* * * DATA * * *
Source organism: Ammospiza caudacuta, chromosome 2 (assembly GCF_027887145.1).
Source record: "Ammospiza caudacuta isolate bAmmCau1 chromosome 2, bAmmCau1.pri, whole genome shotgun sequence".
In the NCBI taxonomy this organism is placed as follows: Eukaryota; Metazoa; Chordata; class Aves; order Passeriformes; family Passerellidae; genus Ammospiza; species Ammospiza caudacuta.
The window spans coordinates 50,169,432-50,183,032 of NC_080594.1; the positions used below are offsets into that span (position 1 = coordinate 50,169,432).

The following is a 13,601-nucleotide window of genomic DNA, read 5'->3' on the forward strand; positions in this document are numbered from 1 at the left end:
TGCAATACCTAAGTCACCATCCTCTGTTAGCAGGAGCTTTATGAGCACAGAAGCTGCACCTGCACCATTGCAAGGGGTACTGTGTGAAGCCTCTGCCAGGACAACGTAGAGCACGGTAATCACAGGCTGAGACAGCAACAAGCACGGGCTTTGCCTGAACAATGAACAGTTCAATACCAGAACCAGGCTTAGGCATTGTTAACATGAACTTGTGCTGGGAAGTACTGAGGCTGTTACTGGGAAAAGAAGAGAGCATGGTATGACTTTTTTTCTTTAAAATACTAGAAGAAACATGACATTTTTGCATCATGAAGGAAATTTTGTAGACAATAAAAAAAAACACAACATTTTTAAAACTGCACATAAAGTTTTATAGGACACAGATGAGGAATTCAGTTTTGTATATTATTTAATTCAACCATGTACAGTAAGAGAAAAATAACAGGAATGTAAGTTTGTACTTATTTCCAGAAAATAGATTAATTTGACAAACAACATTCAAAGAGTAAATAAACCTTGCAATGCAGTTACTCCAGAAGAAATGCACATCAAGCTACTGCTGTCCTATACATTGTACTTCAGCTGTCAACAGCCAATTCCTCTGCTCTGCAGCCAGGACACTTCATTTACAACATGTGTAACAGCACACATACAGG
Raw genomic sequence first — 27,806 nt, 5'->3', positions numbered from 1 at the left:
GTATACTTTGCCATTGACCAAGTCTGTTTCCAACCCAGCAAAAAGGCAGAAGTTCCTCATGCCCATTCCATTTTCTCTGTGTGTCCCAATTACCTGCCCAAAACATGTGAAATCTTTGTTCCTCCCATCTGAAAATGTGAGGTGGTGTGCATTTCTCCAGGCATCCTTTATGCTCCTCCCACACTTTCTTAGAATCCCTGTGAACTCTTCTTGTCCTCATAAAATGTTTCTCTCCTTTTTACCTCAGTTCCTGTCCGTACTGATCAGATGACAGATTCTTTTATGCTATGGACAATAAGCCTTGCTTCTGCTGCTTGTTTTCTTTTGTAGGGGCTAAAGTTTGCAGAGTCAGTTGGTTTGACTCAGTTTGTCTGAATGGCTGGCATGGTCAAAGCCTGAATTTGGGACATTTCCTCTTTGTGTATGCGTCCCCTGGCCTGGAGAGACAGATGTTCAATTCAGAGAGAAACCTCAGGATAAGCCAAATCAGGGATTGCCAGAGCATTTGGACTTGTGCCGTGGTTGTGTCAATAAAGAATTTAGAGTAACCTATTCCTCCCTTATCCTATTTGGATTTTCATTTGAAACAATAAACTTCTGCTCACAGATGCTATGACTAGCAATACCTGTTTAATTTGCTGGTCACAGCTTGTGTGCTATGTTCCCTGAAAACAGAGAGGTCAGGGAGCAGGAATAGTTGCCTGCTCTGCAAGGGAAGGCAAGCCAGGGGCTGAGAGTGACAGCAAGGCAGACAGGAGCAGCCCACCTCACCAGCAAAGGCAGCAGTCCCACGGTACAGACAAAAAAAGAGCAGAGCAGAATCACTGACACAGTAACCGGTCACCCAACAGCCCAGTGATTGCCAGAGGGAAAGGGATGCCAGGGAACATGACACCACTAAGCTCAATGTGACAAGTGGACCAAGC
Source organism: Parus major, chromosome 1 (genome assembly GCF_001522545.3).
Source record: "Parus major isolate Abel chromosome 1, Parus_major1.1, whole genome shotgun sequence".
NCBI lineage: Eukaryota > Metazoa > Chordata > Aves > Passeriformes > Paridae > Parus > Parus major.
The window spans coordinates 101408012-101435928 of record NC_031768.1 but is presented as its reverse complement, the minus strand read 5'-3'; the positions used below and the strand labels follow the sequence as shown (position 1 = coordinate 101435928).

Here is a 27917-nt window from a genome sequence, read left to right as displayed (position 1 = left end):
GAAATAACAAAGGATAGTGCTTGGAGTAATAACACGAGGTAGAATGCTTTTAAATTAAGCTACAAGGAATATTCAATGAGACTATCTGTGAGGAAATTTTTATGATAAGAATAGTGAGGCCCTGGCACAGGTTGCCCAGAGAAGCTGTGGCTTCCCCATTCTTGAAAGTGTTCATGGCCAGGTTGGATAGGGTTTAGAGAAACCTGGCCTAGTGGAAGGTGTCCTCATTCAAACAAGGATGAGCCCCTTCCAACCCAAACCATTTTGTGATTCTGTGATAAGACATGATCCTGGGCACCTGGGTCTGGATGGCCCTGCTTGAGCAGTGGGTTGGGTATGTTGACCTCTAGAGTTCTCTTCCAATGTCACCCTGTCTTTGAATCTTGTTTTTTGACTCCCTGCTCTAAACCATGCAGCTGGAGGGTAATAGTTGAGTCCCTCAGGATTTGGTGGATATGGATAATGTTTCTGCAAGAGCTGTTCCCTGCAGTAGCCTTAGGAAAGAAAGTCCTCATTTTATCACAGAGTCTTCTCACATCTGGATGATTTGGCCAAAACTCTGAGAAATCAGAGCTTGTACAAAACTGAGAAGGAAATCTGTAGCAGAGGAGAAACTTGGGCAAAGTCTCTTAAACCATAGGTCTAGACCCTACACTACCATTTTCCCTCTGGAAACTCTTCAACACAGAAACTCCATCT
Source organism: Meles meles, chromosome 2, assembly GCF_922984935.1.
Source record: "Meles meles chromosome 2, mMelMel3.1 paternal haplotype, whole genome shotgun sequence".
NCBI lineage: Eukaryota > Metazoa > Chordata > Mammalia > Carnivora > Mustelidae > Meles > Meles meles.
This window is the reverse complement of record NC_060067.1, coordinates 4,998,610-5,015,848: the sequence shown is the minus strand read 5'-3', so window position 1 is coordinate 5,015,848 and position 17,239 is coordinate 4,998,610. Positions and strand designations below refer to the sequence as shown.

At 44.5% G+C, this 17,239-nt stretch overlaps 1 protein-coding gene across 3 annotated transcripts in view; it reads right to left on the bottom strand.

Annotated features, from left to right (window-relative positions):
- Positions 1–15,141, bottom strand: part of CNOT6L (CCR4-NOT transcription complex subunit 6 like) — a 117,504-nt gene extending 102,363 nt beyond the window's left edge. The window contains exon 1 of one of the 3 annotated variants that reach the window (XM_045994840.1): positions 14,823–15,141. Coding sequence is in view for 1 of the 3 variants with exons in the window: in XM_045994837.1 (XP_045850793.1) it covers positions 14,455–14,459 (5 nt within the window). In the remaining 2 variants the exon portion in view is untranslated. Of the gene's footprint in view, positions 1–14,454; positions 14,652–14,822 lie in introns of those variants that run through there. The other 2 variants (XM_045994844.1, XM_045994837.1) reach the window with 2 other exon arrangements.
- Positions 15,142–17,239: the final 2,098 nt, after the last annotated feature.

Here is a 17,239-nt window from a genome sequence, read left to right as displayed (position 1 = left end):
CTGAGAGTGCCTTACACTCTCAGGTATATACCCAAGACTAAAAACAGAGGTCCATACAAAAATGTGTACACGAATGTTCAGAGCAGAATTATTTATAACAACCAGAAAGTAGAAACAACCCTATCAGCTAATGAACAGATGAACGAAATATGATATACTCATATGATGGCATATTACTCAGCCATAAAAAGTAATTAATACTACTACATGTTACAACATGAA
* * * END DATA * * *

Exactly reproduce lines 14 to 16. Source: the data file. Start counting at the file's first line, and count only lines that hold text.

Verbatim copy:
GAAATAACAAAGGATAGTGCTTGGAGTAATAACACGAGGTAGAATGCTTTTAAATTAAGCTACAAGGAATATTCAATGAGACTATCTGTGAGGAAATTTTTATGATAAGAATAGTGAGGCCCTGGCACAGGTTGCCCAGAGAAGCTGTGGCTTCCCCATTCTTGAAAGTGTTCATGGCCAGGTTGGATAGGGTTTAGAGAAACCTGGCCTAGTGGAAGGTGTCCTCATTCAAACAAGGATGAGCCCCTTCCAACCCAAACCATTTTGTGATTCTGTGATAAGACATGATCCTGGGCACCTGGGTCTGGATGGCCCTGCTTGAGCAGTGGGTTGGGTATGTTGACCTCTAGAGTTCTCTTCCAATGTCACCCTGTCTTTGAATCTTGTTTTTTGACTCCCTGCTCTAAACCATGCAGCTGGAGGGTAATAGTTGAGTCCCTCAGGATTTGGTGGATATGGATAATGTTTCTGCAAGAGCTGTTCCCTGCAGTAGCCTTAGGAAAGAAAGTCCTCATTTTATCACAGAGTCTTCTCACATCTGGATGATTTGGCCAAAACTCTGAGAAATCAGAGCTTGTACAAAACTGAGAAGGAAATCTGTAGCAGAGGAGAAACTTGGGCAAAGTCTCTTAAACCATAGGTCTAGACCCTACACTACCATTTTCCCTCTGGAAACTCTTCAACACAGAAACTCCATCT
Source organism: Meles meles, chromosome 2, assembly GCF_922984935.1.
Source record: "Meles meles chromosome 2, mMelMel3.1 paternal haplotype, whole genome shotgun sequence".